Discovering the rebel Emirate


There is good in this world and then there is bad, there is joy and there is hope but then sadly there is heartache and despair. The UAE has recently experienced the latter; 45 soldiers have fallen in combat and it is now the responsibility of the country, it’s people and it’s residents to ensure their lives were not sacrificed in vain.
Forever the deaths of these men will remain a scar on the country’s history but over time the wounds will heal and good will come from the tragedy. The men will become a symbol of vigilance, of courage and the pride of the nation. Their faces will bring honour to families and will create bravery and patriotism for the growing generations. The families who have experienced loss may never truly recover but they will be comforted by a country that stands beside them, not only in their grief or retribution but as an entity, facing the future together not as an individual.
A country that has inspired so many people from all walks of life, giving them the opportunity to be able to live their dreams and reach their goals does not deserve such heartbreak. The men should not have fallen but war is a frightening concept and one that always results in devastation. They fought, they tried, but evil overtook the good.
The UAE is different to almost any other community, nationals are in the minority and the population is so small, any death of military personnel in combat is bound to create an emotional outpour amongst all societies, but it is the way the UAE has handled the tragedy is outstanding.
The country stopped, the prayers began, and people of prominence have taken notice. The mourning period will end and life will return to normal for the majority but not for those individually affected. Yet, they will never be forgotten they will be celebrated for what they have done and they will make a mark in history that cannot be changed. They are heroes whose sole aim was to protect people, to honour Islam and to make their people proud. They have achieved all of it and although my heart breaks, in death they will create so much good that will encourage a nation for many generations to come.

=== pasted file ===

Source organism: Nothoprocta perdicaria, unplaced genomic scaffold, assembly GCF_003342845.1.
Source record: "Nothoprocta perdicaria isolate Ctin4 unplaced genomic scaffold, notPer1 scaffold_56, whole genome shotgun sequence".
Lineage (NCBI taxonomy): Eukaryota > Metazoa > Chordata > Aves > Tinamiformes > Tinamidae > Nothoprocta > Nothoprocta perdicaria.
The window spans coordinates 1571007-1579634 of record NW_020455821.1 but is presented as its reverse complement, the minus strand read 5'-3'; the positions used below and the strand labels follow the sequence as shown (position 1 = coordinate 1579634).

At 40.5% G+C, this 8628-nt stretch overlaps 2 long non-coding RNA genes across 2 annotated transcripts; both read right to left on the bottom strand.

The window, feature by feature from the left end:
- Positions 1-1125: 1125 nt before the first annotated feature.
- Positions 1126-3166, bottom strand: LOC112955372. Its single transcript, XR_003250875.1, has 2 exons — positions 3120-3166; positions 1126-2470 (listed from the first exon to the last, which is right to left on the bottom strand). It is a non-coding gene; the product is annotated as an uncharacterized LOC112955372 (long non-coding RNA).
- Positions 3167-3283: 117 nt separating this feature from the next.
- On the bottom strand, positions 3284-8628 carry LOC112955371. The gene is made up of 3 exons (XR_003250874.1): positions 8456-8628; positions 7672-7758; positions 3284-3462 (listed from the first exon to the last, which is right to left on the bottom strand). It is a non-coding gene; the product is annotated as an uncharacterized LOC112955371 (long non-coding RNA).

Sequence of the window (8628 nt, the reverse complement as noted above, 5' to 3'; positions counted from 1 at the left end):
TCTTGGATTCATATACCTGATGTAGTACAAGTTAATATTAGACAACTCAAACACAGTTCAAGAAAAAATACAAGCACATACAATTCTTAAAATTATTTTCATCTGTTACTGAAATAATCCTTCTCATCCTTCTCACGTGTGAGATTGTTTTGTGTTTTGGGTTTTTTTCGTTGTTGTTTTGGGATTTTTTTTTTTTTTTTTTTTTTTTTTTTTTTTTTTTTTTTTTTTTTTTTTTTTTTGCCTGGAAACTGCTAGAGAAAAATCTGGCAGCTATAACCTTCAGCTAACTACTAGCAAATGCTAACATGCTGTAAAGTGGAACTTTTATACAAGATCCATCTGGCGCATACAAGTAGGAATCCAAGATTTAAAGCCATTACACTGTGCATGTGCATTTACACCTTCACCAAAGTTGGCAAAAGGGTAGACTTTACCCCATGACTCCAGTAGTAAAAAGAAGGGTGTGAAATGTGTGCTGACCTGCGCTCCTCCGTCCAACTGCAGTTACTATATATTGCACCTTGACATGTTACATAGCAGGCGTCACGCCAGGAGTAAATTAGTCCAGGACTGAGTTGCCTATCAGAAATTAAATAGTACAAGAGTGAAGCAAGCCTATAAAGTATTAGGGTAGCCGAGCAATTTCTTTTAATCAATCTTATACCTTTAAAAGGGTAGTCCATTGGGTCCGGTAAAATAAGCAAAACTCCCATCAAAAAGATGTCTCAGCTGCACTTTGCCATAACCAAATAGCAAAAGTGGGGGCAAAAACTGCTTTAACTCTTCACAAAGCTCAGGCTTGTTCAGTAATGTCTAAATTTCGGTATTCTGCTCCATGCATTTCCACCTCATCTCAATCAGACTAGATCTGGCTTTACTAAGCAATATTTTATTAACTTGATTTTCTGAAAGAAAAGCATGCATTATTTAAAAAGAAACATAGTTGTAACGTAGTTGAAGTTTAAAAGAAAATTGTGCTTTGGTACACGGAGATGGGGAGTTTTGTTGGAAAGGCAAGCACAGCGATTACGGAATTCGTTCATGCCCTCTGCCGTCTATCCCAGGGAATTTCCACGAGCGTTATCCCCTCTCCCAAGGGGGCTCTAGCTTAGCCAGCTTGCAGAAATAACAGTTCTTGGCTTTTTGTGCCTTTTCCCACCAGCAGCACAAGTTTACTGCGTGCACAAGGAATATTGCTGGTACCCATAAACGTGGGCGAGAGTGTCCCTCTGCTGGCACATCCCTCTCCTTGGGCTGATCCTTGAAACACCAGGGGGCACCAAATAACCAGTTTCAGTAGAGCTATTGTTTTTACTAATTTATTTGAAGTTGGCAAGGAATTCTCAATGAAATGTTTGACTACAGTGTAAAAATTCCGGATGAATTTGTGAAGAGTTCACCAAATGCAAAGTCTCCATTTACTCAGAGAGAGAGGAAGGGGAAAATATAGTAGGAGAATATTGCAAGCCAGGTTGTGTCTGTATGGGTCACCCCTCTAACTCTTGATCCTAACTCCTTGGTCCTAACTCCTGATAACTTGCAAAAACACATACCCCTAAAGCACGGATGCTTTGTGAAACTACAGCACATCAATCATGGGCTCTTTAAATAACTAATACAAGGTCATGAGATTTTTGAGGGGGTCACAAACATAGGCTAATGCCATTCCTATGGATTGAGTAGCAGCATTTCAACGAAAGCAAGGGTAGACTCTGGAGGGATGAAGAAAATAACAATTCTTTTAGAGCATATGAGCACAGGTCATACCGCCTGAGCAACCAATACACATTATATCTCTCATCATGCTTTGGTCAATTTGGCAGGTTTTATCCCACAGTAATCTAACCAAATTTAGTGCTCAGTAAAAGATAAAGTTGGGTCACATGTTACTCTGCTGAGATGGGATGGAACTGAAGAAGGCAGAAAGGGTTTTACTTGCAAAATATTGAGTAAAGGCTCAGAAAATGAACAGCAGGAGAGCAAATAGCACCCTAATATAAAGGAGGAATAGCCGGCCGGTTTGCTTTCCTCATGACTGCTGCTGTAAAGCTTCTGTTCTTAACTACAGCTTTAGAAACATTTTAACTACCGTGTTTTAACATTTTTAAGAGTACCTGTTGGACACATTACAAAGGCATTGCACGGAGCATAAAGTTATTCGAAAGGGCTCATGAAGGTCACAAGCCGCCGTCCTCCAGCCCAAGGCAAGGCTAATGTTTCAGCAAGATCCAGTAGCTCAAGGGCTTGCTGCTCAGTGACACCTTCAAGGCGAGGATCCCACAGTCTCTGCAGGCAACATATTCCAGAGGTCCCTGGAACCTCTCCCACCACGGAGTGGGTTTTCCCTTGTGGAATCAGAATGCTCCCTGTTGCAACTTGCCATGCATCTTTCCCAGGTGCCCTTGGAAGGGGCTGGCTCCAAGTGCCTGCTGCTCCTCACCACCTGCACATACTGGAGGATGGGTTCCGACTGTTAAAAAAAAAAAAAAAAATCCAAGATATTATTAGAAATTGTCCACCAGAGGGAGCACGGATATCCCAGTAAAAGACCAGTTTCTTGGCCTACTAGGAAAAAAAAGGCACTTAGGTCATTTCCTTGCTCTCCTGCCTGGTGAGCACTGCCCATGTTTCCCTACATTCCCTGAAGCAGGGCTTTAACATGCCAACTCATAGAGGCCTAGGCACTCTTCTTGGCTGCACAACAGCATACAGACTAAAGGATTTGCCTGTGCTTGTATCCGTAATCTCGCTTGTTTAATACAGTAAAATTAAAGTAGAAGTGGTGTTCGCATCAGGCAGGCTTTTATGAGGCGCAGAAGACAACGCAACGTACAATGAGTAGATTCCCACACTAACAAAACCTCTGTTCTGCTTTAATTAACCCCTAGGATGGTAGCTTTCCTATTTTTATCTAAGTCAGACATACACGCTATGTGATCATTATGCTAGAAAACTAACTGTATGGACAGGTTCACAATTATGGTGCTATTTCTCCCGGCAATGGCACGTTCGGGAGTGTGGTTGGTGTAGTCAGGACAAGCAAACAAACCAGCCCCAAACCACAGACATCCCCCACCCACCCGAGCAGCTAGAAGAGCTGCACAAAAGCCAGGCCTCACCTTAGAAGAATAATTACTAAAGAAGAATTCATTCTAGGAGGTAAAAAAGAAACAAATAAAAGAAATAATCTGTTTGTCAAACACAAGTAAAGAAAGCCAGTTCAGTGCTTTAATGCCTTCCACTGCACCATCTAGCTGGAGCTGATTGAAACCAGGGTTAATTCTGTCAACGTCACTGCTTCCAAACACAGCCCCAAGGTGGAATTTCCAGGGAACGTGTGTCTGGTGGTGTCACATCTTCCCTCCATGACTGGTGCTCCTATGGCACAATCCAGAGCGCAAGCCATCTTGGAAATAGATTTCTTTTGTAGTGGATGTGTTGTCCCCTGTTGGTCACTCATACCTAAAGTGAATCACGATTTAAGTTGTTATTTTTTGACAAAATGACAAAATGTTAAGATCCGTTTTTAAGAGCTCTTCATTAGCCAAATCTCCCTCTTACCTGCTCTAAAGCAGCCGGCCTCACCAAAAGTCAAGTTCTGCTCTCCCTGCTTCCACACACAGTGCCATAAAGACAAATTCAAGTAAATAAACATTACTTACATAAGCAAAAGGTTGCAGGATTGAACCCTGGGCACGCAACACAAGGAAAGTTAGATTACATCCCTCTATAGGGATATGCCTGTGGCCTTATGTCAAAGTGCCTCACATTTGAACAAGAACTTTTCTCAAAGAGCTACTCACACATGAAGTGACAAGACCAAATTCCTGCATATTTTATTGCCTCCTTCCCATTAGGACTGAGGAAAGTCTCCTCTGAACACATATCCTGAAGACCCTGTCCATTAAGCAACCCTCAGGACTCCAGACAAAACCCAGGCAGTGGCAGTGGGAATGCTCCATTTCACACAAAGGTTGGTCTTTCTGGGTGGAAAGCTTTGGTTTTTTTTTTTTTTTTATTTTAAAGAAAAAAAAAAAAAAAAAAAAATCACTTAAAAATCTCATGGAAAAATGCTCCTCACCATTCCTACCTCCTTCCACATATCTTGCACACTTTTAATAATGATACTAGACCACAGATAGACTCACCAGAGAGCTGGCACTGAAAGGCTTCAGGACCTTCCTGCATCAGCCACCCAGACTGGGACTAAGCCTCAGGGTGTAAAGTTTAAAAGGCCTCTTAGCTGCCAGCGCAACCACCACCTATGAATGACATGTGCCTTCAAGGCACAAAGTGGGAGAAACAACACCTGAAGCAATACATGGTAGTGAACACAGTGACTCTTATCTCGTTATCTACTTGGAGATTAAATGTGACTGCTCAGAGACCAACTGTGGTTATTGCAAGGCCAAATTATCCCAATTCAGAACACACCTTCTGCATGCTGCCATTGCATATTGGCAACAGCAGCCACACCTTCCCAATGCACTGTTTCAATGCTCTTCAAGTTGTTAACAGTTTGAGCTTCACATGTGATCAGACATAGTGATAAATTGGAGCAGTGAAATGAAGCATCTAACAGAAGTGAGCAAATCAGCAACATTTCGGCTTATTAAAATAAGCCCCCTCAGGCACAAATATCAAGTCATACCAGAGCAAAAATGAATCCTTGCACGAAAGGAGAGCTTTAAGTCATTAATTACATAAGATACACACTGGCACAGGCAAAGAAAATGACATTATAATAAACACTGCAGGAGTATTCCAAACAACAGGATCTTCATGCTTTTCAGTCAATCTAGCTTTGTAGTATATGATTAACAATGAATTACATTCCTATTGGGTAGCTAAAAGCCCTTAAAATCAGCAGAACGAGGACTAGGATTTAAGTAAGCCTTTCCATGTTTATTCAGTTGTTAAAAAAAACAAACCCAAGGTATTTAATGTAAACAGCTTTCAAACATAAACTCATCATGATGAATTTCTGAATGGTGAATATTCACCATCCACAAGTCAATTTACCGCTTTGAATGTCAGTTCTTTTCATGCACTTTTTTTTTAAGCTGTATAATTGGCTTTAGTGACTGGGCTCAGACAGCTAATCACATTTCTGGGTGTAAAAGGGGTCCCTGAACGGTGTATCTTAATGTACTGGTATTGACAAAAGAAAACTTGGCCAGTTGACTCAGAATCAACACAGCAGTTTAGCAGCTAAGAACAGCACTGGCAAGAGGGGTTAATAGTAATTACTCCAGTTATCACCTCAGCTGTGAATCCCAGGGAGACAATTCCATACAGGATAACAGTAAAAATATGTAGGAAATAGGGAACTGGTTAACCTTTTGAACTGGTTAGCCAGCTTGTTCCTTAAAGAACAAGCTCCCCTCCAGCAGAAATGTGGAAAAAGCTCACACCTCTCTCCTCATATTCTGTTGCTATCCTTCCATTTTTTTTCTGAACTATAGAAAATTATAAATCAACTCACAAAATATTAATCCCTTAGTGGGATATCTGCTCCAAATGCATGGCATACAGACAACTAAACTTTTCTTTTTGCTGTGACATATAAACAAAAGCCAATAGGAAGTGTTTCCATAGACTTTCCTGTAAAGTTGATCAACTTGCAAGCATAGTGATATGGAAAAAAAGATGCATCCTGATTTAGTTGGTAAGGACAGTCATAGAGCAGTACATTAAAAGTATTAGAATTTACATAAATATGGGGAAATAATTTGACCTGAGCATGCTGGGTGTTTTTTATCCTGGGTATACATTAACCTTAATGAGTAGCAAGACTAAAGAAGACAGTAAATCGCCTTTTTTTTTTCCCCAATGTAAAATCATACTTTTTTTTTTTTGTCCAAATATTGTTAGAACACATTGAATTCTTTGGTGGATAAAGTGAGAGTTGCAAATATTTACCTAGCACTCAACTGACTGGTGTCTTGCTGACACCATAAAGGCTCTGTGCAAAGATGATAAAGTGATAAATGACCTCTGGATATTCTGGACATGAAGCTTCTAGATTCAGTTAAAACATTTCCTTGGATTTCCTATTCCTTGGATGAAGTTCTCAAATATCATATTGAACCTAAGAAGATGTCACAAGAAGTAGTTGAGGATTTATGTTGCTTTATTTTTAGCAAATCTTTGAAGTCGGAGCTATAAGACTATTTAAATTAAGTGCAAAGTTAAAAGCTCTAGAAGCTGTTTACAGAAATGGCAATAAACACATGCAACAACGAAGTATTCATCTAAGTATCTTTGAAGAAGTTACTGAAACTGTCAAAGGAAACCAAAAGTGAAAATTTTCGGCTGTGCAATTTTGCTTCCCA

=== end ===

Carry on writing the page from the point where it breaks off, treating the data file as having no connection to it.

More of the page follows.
Competition Time: Win a Culinary Master Class at Mummy’s Favourite Hotel!

Lizzie the Explorer has found Samurai treasure and can offer one lucky reader the chance to become a Japanese ninja at an UMI Master Class at Waldorf Astoria, RAK.

To win simply share this post and click ‘like’ on Lizzie the Explorer Facebook page!

When I grow up I would quite like to be a ninja, for a start I look great in black, I enjoy the art of surprise and with 4 small boys I already have lightening fast reflexes. So when I got a phone call to attend a Master Class at my favourite hotel I obviously ninja kicked the air in excitement, and then of course fell down in a heap on the floor as I realize I am not quite as spritely as I once was.

So on said day of the Master Class, I placed the offspring in the Kids Club, leaving them with the sufficient amount of chocolate croissants, apple juice and crisps (granted, not mummy of the year type snacks but never mind) and instructed them to have fun, which of course with the abundance of new toys, movies and friends they were sure too, and I headed off to UMI.

Being child free on a Friday afternoon had never happened to me before and it was strangely liberating, I took the escalator and not the lift, I walked quickly and efficiently, not weighed down by 3 bags, a double pushchair and a random child swinging off my neck and I even had the freedom to make a phone call without sounding like I had tourettes. It was a very nice feeling!